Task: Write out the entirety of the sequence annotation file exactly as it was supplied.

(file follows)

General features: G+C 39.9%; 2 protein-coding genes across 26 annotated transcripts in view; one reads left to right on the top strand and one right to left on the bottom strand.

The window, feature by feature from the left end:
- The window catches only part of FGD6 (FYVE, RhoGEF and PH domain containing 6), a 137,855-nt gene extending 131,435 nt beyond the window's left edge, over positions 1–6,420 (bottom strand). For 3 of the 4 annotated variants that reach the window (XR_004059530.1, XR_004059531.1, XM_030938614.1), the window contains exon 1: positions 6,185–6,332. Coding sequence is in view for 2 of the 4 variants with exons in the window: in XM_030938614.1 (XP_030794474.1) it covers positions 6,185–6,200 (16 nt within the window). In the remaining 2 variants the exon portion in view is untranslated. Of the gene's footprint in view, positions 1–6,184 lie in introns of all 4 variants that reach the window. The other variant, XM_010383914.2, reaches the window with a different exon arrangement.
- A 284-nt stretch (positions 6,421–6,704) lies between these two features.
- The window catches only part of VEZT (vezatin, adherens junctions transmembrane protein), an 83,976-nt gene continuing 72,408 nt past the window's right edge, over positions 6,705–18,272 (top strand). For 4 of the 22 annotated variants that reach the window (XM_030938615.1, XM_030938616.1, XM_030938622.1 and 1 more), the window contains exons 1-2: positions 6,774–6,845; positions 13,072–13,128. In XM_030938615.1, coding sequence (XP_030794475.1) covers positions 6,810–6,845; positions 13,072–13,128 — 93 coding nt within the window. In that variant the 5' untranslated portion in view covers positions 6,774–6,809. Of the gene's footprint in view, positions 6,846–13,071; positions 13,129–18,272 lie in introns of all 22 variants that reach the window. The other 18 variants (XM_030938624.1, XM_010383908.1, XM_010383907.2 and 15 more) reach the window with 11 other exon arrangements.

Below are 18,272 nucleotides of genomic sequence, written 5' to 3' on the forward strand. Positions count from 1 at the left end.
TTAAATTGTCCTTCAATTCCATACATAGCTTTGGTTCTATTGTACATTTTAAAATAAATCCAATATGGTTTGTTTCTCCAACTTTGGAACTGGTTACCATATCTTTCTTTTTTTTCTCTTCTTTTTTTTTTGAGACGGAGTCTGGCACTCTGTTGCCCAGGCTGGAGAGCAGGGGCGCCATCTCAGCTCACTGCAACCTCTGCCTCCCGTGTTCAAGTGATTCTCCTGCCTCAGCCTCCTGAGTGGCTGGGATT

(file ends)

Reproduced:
General features: G+C 39.9%; 2 protein-coding genes across 26 annotated transcripts in view; one reads left to right on the top strand and one right to left on the bottom strand.

The window, feature by feature from the left end:
- The window catches only part of FGD6 (FYVE, RhoGEF and PH domain containing 6), a 137,855-nt gene extending 131,435 nt beyond the window's left edge, over positions 1–6,420 (bottom strand). For 3 of the 4 annotated variants that reach the window (XR_004059530.1, XR_004059531.1, XM_030938614.1), the window contains exon 1: positions 6,185–6,332. Coding sequence is in view for 2 of the 4 variants with exons in the window: in XM_030938614.1 (XP_030794474.1) it covers positions 6,185–6,200 (16 nt within the window). In the remaining 2 variants the exon portion in view is untranslated. Of the gene's footprint in view, positions 1–6,184 lie in introns of all 4 variants that reach the window. The other variant, XM_010383914.2, reaches the window with a different exon arrangement.
- A 284-nt stretch (positions 6,421–6,704) lies between these two features.
- The window catches only part of VEZT (vezatin, adherens junctions transmembrane protein), an 83,976-nt gene continuing 72,408 nt past the window's right edge, over positions 6,705–18,272 (top strand). For 4 of the 22 annotated variants that reach the window (XM_030938615.1, XM_030938616.1, XM_030938622.1 and 1 more), the window contains exons 1-2: positions 6,774–6,845; positions 13,072–13,128. In XM_030938615.1, coding sequence (XP_030794475.1) covers positions 6,810–6,845; positions 13,072–13,128 — 93 coding nt within the window. In that variant the 5' untranslated portion in view covers positions 6,774–6,809. Of the gene's footprint in view, positions 6,846–13,071; positions 13,129–18,272 lie in introns of all 22 variants that reach the window. The other 18 variants (XM_030938624.1, XM_010383908.1, XM_010383907.2 and 15 more) reach the window with 11 other exon arrangements.

Below are 18,272 nucleotides of genomic sequence, written 5' to 3' on the forward strand. Positions count from 1 at the left end.
TTAAATTGTCCTTCAATTCCATACATAGCTTTGGTTCTATTGTACATTTTAAAATAAATCCAATATGGTTTGTTTCTCCAACTTTGGAACTGGTTACCATATCTTTCTTTTTTTTCTCTTCTTTTTTTTTTGAGACGGAGTCTGGCACTCTGTTGCCCAGGCTGGAGAGCAGGGGCGCCATCTCAGCTCACTGCAACCTCTGCCTCCCGTGTTCAAGTGATTCTCCTGCCTCAGCCTCCTGAGTGGCTGGGATT